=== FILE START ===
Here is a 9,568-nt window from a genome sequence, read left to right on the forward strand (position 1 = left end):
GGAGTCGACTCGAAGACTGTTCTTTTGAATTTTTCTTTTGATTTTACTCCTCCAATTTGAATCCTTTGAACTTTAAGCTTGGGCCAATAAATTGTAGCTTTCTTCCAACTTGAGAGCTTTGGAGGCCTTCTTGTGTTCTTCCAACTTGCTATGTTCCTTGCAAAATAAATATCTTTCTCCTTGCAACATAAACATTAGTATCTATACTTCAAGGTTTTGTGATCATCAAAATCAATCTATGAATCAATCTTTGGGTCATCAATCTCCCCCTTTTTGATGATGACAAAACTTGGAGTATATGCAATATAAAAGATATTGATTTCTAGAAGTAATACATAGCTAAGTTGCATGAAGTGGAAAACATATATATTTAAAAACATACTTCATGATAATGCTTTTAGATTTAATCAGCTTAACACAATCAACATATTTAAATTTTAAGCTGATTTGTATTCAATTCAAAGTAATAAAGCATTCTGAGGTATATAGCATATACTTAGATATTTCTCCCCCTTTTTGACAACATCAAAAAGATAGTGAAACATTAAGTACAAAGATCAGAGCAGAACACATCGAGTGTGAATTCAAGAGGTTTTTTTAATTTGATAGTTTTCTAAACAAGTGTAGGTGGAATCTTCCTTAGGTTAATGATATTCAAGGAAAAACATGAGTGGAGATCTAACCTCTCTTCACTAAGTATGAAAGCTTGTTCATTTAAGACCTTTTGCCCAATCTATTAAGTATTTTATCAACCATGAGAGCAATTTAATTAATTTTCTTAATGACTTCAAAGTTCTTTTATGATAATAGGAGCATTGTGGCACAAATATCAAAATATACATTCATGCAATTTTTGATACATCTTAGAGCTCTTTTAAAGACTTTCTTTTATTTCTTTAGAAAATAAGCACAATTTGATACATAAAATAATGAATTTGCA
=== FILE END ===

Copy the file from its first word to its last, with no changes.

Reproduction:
Here is a 9,568-nt window from a genome sequence, read left to right on the forward strand (position 1 = left end):
GGAGTCGACTCGAAGACTGTTCTTTTGAATTTTTCTTTTGATTTTACTCCTCCAATTTGAATCCTTTGAACTTTAAGCTTGGGCCAATAAATTGTAGCTTTCTTCCAACTTGAGAGCTTTGGAGGCCTTCTTGTGTTCTTCCAACTTGCTATGTTCCTTGCAAAATAAATATCTTTCTCCTTGCAACATAAACATTAGTATCTATACTTCAAGGTTTTGTGATCATCAAAATCAATCTATGAATCAATCTTTGGGTCATCAATCTCCCCCTTTTTGATGATGACAAAACTTGGAGTATATGCAATATAAAAGATATTGATTTCTAGAAGTAATACATAGCTAAGTTGCATGAAGTGGAAAACATATATATTTAAAAACATACTTCATGATAATGCTTTTAGATTTAATCAGCTTAACACAATCAACATATTTAAATTTTAAGCTGATTTGTATTCAATTCAAAGTAATAAAGCATTCTGAGGTATATAGCATATACTTAGATATTTCTCCCCCTTTTTGACAACATCAAAAAGATAGTGAAACATTAAGTACAAAGATCAGAGCAGAACACATCGAGTGTGAATTCAAGAGGTTTTTTTAATTTGATAGTTTTCTAAACAAGTGTAGGTGGAATCTTCCTTAGGTTAATGATATTCAAGGAAAAACATGAGTGGAGATCTAACCTCTCTTCACTAAGTATGAAAGCTTGTTCATTTAAGACCTTTTGCCCAATCTATTAAGTATTTTATCAACCATGAGAGCAATTTAATTAATTTTCTTAATGACTTCAAAGTTCTTTTATGATAATAGGAGCATTGTGGCACAAATATCAAAATATACATTCATGCAATTTTTGATACATCTTAGAGCTCTTTTAAAGACTTTCTTTTATTTCTTTAGAAAATAAGCACAATTTGATACATAAAATAATGAATTTGCA